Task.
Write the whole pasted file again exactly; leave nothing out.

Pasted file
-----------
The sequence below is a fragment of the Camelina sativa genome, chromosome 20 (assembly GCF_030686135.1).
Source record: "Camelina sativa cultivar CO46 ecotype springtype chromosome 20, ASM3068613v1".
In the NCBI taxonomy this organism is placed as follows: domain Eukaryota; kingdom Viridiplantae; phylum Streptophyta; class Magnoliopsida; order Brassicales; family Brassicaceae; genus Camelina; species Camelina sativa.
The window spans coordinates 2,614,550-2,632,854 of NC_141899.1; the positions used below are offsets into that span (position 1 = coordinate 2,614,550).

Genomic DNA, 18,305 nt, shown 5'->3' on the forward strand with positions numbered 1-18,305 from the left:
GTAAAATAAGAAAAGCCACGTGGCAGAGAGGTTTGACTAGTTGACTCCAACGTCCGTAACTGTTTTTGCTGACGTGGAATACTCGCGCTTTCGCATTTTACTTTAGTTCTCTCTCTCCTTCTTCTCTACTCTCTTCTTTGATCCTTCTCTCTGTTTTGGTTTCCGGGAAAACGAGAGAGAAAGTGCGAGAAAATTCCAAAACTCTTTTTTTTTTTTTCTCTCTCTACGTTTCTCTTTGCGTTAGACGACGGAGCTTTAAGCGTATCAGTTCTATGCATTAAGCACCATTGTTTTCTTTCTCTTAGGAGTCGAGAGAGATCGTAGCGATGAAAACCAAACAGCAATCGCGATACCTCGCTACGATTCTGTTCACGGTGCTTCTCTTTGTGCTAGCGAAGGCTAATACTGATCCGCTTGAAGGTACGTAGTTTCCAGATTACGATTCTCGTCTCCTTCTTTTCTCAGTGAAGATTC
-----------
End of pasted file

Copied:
The sequence below is a fragment of the Camelina sativa genome, chromosome 20 (assembly GCF_030686135.1).
Source record: "Camelina sativa cultivar CO46 ecotype springtype chromosome 20, ASM3068613v1".
In the NCBI taxonomy this organism is placed as follows: domain Eukaryota; kingdom Viridiplantae; phylum Streptophyta; class Magnoliopsida; order Brassicales; family Brassicaceae; genus Camelina; species Camelina sativa.
The window spans coordinates 2,614,550-2,632,854 of NC_141899.1; the positions used below are offsets into that span (position 1 = coordinate 2,614,550).

Genomic DNA, 18,305 nt, shown 5'->3' on the forward strand with positions numbered 1-18,305 from the left:
GTAAAATAAGAAAAGCCACGTGGCAGAGAGGTTTGACTAGTTGACTCCAACGTCCGTAACTGTTTTTGCTGACGTGGAATACTCGCGCTTTCGCATTTTACTTTAGTTCTCTCTCTCCTTCTTCTCTACTCTCTTCTTTGATCCTTCTCTCTGTTTTGGTTTCCGGGAAAACGAGAGAGAAAGTGCGAGAAAATTCCAAAACTCTTTTTTTTTTTTTCTCTCTCTACGTTTCTCTTTGCGTTAGACGACGGAGCTTTAAGCGTATCAGTTCTATGCATTAAGCACCATTGTTTTCTTTCTCTTAGGAGTCGAGAGAGATCGTAGCGATGAAAACCAAACAGCAATCGCGATACCTCGCTACGATTCTGTTCACGGTGCTTCTCTTTGTGCTAGCGAAGGCTAATACTGATCCGCTTGAAGGTACGTAGTTTCCAGATTACGATTCTCGTCTCCTTCTTTTCTCAGTGAAGATTC